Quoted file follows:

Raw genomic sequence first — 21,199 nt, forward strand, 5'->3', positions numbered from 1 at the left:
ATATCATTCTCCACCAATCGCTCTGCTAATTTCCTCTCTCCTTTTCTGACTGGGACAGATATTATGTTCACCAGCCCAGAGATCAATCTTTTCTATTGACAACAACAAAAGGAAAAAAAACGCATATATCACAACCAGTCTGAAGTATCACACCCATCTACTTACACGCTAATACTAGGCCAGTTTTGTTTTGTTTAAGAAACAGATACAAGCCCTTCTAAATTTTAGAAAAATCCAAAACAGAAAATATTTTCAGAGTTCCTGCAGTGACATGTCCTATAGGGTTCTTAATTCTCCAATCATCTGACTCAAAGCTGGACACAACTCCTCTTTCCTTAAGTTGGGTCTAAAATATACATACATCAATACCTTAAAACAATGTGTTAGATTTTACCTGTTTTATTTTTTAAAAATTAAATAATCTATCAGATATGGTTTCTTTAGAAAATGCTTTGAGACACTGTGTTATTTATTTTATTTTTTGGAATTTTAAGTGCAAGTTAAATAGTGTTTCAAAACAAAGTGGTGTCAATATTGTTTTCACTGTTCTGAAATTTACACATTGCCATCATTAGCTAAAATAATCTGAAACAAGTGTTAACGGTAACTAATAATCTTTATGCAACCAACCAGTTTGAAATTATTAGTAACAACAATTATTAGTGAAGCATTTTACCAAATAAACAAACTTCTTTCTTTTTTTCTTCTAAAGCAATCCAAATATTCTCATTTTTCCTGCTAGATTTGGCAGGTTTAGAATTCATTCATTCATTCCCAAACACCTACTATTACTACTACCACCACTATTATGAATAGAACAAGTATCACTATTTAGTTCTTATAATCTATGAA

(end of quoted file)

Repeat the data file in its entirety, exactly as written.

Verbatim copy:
Raw genomic sequence first — 21,199 nt, forward strand, 5'->3', positions numbered from 1 at the left:
ATATCATTCTCCACCAATCGCTCTGCTAATTTCCTCTCTCCTTTTCTGACTGGGACAGATATTATGTTCACCAGCCCAGAGATCAATCTTTTCTATTGACAACAACAAAAGGAAAAAAAACGCATATATCACAACCAGTCTGAAGTATCACACCCATCTACTTACACGCTAATACTAGGCCAGTTTTGTTTTGTTTAAGAAACAGATACAAGCCCTTCTAAATTTTAGAAAAATCCAAAACAGAAAATATTTTCAGAGTTCCTGCAGTGACATGTCCTATAGGGTTCTTAATTCTCCAATCATCTGACTCAAAGCTGGACACAACTCCTCTTTCCTTAAGTTGGGTCTAAAATATACATACATCAATACCTTAAAACAATGTGTTAGATTTTACCTGTTTTATTTTTTAAAAATTAAATAATCTATCAGATATGGTTTCTTTAGAAAATGCTTTGAGACACTGTGTTATTTATTTTATTTTTTGGAATTTTAAGTGCAAGTTAAATAGTGTTTCAAAACAAAGTGGTGTCAATATTGTTTTCACTGTTCTGAAATTTACACATTGCCATCATTAGCTAAAATAATCTGAAACAAGTGTTAACGGTAACTAATAATCTTTATGCAACCAACCAGTTTGAAATTATTAGTAACAACAATTATTAGTGAAGCATTTTACCAAATAAACAAACTTCTTTCTTTTTTTCTTCTAAAGCAATCCAAATATTCTCATTTTTCCTGCTAGATTTGGCAGGTTTAGAATTCATTCATTCATTCCCAAACACCTACTATTACTACTACCACCACTATTATGAATAGAACAAGTATCACTATTTAGTTCTTATAATCTATGAA